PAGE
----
Published on Tuesday, March 7, 2017

BA criticised for plans to reduce legroom

British Airways has come under criticism after reports emerged it plans to reduce legroom on short haul flights.

From next year the airline is looking to squeeze more seats on to its Airbus A320 and A321 aircraft.

It has refused to confirm the exact number, but reports suggest it will be two extra rows, or 12 seats in total.

The move would bring seat configuration in line with Aer Lingus, Iberia and Vueling, which are also part of airline group IAG.

It also means BA's legroom would be the same as low-cost rival easyJet, and less than on Ryanair flights.

Hannah Maundrell, editor in chief of, said: "BA is playing a dangerous game if it's trying to battle the budget airlines head on. It should look to what's happened in the supermarket sector before it makes any further cuts.

"Trying to compete with budget brands purely on price didn't work there and I'm doubtful whether it will here either. Great customer service is what coaxes consumers into spending more and this is one area where BA simply can't afford to compromise."

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  • "Mainstream" vs "Budget"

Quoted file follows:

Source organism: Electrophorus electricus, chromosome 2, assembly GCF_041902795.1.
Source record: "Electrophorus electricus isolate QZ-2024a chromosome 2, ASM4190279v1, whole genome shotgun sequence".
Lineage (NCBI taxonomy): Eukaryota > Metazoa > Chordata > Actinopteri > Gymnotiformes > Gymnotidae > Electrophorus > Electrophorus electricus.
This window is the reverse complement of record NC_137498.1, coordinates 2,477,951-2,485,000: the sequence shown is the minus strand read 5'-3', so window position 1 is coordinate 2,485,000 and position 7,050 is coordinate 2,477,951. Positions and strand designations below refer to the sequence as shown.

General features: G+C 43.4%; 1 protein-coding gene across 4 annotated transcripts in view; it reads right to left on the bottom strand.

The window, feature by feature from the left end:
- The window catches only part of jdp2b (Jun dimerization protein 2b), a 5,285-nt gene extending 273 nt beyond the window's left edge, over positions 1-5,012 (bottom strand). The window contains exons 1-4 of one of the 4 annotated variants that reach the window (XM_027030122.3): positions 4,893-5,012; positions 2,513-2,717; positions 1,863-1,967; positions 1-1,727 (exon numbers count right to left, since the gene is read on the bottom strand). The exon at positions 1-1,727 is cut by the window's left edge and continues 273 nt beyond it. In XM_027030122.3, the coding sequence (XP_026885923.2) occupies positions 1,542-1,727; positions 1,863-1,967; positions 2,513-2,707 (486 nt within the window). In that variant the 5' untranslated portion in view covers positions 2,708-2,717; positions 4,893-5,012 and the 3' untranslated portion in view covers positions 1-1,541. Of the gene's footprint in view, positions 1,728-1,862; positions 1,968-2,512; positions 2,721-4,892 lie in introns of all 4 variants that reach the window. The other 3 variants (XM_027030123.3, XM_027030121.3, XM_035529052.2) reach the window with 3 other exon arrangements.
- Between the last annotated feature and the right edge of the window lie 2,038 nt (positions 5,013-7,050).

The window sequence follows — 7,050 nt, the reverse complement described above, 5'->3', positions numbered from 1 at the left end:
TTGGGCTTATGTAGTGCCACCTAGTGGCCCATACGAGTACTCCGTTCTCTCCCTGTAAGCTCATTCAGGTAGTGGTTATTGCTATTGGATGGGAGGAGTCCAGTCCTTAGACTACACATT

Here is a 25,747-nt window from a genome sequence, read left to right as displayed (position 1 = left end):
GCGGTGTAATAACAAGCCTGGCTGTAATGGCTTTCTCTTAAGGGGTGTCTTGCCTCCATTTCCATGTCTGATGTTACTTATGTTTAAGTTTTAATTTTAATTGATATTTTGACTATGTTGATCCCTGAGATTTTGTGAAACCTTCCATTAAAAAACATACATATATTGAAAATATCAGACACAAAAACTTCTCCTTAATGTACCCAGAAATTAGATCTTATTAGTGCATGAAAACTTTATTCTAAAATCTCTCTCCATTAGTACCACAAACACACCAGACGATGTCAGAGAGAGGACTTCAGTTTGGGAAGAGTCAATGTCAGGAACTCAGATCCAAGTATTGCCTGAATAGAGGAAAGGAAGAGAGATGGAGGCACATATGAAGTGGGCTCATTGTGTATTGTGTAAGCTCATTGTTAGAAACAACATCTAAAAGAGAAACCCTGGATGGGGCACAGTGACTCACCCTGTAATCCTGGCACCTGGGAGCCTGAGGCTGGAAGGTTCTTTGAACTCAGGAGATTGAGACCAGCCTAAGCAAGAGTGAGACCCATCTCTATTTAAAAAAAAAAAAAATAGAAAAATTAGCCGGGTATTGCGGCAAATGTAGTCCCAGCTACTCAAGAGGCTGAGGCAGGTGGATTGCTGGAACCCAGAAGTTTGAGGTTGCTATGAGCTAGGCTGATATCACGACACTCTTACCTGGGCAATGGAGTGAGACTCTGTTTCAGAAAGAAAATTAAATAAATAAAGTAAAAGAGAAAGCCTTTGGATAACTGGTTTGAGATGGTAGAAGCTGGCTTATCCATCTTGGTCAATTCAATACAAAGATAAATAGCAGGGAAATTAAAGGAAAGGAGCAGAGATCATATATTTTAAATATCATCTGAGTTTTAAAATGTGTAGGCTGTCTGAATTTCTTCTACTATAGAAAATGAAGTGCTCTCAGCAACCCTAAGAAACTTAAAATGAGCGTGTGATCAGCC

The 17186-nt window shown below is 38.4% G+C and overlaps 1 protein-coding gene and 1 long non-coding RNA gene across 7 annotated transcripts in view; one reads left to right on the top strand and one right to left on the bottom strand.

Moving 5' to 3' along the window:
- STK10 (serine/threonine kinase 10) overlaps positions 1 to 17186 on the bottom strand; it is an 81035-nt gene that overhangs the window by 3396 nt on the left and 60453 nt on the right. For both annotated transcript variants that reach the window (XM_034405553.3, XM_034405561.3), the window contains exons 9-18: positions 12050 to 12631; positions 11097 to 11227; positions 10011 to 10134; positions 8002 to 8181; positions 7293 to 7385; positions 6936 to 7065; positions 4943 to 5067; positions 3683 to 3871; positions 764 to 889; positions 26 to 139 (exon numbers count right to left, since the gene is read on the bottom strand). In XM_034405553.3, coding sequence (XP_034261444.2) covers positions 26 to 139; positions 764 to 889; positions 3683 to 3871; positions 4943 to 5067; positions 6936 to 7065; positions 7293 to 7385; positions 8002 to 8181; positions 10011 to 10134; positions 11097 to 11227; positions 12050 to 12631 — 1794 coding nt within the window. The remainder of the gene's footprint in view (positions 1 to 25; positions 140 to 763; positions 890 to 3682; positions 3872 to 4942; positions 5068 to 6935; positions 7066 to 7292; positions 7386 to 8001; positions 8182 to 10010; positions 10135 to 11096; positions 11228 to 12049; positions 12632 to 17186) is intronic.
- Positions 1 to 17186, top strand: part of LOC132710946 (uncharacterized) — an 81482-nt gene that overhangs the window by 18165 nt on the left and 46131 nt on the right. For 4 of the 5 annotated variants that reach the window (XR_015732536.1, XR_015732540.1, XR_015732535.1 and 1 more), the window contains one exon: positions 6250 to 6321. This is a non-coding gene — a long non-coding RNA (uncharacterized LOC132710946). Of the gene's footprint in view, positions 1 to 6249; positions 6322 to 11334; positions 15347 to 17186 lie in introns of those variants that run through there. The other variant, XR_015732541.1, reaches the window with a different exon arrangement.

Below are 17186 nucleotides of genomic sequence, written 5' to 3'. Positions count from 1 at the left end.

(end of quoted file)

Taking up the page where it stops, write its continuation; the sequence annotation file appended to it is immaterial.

Once BA do this, what will be the difference between a "mainstream" airline (BA in this specific example) and a "budget" airline (such as EasyJet). Answer - nothing, except that BA is way more expensive - equally unremarkable service, no food, no bags. What's to like?

    By Jon Rankin, Tuesday, March 7, 2017

  • Wrong move.

    Two extra rows of seats, never. It's pretty basic as it is in economy, first went the inflight catering and now the basic comfort. In the end the travelling public will use other carriers including LCCs as for less money they can pay extra for a better seat and still have money over to buy some decent food. BA once had a rep that was second to none, now it seems less than ordinary.

    By William Staines, Tuesday, March 7, 2017

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